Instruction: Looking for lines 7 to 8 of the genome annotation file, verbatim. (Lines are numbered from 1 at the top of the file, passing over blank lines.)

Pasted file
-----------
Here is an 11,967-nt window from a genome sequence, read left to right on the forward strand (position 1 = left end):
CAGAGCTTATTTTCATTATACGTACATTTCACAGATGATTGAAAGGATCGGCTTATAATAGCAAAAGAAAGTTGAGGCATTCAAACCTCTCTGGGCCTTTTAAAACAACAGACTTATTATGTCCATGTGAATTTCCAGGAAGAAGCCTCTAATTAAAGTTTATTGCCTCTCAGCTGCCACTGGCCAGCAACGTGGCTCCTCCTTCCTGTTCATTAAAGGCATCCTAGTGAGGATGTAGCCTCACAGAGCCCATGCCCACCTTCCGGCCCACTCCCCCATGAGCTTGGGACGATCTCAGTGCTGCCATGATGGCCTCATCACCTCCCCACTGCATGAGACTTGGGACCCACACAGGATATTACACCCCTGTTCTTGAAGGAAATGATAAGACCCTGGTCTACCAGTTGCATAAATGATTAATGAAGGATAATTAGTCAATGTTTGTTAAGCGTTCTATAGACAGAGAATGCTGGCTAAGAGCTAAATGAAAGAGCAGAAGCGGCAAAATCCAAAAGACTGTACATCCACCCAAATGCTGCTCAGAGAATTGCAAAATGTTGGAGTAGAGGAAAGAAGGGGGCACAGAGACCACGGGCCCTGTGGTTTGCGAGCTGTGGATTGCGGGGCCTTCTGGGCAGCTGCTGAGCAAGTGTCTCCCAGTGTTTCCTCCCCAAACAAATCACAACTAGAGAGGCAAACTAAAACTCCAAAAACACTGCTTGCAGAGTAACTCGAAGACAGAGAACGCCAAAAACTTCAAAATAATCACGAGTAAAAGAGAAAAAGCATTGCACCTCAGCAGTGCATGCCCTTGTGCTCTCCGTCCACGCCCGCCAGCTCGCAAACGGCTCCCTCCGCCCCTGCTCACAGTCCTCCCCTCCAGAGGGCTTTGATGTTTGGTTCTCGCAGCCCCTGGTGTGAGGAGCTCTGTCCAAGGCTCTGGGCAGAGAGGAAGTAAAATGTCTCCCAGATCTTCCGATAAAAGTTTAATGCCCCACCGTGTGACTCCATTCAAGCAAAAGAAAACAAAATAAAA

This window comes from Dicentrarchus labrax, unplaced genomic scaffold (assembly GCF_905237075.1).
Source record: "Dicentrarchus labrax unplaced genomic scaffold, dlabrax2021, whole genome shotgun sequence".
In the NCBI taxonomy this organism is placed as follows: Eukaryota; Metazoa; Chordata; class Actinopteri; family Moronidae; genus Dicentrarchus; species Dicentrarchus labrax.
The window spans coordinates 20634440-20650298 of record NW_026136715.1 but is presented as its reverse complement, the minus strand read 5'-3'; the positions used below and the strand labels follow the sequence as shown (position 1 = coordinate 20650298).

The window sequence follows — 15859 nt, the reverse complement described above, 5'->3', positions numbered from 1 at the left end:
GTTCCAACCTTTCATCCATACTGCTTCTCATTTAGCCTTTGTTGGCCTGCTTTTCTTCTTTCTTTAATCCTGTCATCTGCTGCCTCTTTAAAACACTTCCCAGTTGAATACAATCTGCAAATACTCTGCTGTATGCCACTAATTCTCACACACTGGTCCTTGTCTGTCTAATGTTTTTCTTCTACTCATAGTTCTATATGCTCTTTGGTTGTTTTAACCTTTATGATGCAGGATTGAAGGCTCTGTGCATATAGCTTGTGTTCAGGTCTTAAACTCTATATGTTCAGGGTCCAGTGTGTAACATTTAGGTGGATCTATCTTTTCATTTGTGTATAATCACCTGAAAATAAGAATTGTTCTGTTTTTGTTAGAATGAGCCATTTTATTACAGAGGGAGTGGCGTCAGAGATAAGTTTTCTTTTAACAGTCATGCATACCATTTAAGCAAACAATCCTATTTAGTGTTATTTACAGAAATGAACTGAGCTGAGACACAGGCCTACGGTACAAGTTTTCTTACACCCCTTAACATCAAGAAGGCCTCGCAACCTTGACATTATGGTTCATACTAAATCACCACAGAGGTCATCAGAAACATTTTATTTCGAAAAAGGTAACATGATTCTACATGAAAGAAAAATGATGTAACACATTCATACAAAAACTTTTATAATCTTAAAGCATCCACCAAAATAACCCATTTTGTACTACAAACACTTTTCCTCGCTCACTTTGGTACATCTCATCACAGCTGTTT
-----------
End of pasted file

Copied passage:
The window sequence follows — 15859 nt, the reverse complement described above, 5'->3', positions numbered from 1 at the left end:
GTTCCAACCTTTCATCCATACTGCTTCTCATTTAGCCTTTGTTGGCCTGCTTTTCTTCTTTCTTTAATCCTGTCATCTGCTGCCTCTTTAAAACACTTCCCAGTTGAATACAATCTGCAAATACTCTGCTGTATGCCACTAATTCTCACACACTGGTCCTTGTCTGTCTAATGTTTTTCTTCTACTCATAGTTCTATATGCTCTTTGGTTGTTTTAACCTTTATGATGCAGGATTGAAGGCTCTGTGCATATAGCTTGTGTTCAGGTCTTAAACTCTATATGTTCAGGGTCCAGTGTGTAACATTTAGGTGGATCTATCTTTTCATTTGTGTATAATCACCTGAAAATAAGAATTGTTCTGTTTTTGTTAGAATGAGCCATTTTATTACAGAGGGAGTGGCGTCAGAGATAAGTTTTCTTTTAACAGTCATGCATACCATTTAAGCAAACAATCCTATTTAGTGTTATTTACAGAAATGAACTGAGCTGAGACACAGGCCTACGGTACAAGTTTTCTTACACCCCTTAACATCAAGAAGGCCTCGCAACCTTGACATTATGGTTCATACTAAATCACCACAGAGGTCATCAGAAACATTTTATTTCGAAAAAGGTAACATGATTCTACATGAAAGAAAAATGATGTAACACATTCATACAAAAACTTTTATAATCTTAAAGCATCCACCAAAATAACCCATTTTGTACTACAAACACTTTTCCTCGCTCACTTTGGTACATCTCATCACAGCTGTTT